Soul & Solace April 2018

Wax On…

Sometimes faith is like the Karate Kid. We’re trapped in the middle—wax on wax off, paint the fence—without any sense of purpose or outcome. Are we being played? Used? What’s the point of all this, anyway?

When we’re sweating in the dark, a faith of cute baby angels and “smile, God loves you” just won’t cut it. In these seasons I find myself resentful, confused, fear filled. What is faith in such times? How do we keep on waxing and painting?

  1. We clarify. Painful as they are, paint-the-fence times provide a chance to get clear. What really matters to me? Really matters enough to risk my safety and security? Dr. Martin Luther King did not intend to preach his “Mountaintop Sermon.” With his life was in danger, and he had no plans to attend the gathering in which he uttered those potent words. But when invited, he came. As he speaks, we see him gain courage and clarity. Dr. King was killed shortly after preaching his Mountaintop Sermon. What he died for lives on.
  2. We act. In attending to those tasks which relate to our highest value we apply wax where it is needed. We act in faith, no matter how we feel. And in the acting, we gain soul muscle. A caution: we can over-function during waxing times, believing we’ve somehow fallen short of expectations and more effort will fix things. And that’s where Point Three comes in.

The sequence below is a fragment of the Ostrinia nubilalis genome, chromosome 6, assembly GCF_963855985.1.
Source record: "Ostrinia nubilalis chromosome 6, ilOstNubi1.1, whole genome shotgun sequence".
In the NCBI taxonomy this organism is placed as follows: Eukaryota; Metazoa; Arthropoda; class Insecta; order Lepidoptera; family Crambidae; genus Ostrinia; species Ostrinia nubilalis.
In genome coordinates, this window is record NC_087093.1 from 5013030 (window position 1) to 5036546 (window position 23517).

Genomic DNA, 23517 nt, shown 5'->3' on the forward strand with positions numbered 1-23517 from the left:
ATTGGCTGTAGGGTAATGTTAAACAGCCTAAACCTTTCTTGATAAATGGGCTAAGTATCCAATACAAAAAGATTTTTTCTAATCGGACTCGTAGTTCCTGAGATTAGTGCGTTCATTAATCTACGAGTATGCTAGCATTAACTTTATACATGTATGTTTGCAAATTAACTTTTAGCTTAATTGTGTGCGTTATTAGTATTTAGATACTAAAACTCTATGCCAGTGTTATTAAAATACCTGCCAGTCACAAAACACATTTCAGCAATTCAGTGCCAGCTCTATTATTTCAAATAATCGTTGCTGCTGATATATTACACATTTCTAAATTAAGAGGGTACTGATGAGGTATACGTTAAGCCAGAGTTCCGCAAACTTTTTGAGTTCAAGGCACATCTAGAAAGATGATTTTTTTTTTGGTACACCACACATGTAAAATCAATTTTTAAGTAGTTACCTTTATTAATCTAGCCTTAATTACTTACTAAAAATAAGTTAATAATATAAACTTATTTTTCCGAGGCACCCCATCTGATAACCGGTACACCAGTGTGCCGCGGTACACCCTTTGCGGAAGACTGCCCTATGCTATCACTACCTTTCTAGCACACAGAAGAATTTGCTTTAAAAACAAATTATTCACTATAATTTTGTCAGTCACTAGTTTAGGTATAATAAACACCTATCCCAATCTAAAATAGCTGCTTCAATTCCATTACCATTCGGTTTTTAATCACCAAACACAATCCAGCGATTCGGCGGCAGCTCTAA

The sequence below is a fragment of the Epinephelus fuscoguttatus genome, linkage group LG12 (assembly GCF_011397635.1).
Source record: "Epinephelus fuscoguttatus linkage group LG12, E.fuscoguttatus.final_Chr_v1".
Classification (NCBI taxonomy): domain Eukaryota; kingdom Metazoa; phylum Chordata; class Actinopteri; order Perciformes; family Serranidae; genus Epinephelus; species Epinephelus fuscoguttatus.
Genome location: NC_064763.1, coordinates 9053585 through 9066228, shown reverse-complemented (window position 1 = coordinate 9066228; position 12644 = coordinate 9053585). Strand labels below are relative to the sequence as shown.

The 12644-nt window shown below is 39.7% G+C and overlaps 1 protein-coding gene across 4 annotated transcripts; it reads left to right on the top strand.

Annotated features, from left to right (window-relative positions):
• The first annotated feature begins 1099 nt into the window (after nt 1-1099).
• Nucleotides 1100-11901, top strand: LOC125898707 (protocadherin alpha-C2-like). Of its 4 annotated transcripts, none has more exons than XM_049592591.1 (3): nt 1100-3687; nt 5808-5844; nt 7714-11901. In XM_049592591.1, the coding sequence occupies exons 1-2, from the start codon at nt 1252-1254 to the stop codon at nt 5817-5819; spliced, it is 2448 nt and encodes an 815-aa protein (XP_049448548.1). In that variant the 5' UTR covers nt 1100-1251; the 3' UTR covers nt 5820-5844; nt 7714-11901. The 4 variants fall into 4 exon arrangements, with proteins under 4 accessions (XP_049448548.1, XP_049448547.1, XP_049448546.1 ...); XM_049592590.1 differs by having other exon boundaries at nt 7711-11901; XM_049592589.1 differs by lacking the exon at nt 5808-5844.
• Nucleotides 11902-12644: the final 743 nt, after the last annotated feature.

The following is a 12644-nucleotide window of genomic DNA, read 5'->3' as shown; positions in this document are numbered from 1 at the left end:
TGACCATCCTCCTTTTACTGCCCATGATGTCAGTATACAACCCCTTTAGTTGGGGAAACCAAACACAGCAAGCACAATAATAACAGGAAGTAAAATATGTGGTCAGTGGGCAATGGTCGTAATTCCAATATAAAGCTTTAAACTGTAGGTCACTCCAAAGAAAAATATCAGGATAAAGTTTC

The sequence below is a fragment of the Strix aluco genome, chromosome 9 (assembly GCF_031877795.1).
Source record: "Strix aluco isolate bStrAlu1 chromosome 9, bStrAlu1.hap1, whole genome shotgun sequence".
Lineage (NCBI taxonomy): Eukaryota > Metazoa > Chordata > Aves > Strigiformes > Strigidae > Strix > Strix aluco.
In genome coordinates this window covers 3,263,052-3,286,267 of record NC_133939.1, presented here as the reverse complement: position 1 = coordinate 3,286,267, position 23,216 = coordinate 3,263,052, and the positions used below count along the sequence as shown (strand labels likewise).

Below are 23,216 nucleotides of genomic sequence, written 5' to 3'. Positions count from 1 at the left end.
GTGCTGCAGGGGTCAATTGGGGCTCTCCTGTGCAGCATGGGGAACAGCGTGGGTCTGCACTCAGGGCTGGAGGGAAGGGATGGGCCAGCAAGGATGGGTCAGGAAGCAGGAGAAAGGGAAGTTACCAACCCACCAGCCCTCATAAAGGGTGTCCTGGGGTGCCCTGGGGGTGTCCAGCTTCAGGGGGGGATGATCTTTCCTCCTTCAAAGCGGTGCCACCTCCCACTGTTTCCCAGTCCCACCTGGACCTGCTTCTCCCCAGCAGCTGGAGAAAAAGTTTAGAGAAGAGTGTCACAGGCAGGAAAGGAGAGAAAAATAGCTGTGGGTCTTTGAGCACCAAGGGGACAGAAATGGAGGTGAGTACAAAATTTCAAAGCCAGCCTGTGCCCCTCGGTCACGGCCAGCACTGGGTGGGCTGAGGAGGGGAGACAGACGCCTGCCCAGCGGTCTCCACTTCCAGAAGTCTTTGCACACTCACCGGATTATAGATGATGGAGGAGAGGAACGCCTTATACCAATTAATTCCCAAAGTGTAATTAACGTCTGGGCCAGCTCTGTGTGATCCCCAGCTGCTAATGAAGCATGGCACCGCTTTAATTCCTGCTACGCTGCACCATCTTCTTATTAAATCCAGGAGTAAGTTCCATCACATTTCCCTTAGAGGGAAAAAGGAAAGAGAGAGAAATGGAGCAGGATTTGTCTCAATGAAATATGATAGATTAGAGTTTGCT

3. We care for ourselves. Imagine a child enduring a painful season. Would we berate the child with “should haves” or heap on extra chores? Instead, we’d say “whatever you are feeling is okay; I’m here for you.” Enduring these seasons is grueling. Let’s be good to ourselves.
  4. We remember Miyagi. Why does God allow some things that happen—or not happen? It seems to unjust. Uncaring. Recalling God’s daily gifts of creation beauty, love of family and friends, good food, and cleansing water helps us give God the benefit of the doubt. Mr. Miyagi, it turned out, had a good purpose in all those chores.

How do you hang on during trying times? What, for you, is faith? We’d love to read your thoughts.

Soul & Solace March 2018

Sailing to the North Star

Wherever we are our faith voyage, contemplating who we are now and who we hope to be provides us a North Star. But what about all that stuff that impedes our sailing?

As we consider what flotsam and jetsam need to be cleared away, it’s tempting to drop anchor and stare dismally at all our floating crud. Though the point is the voyage, not the impediments, it’s easy to get trapped berating ourselves for our crud. Is there any source of help when we’re weighed down with regret?

There is: and it’s all around us. H2O. Good old water.

This month, we invite you to refresh yourself with God’s gift of H2O. Possibilities are

  • Take a sip. Pour water into a clear glass and notice its clarity. Sip and let the water sit on your tongue. Swallow and envision the water replenishing your tissues and hydrating your skin.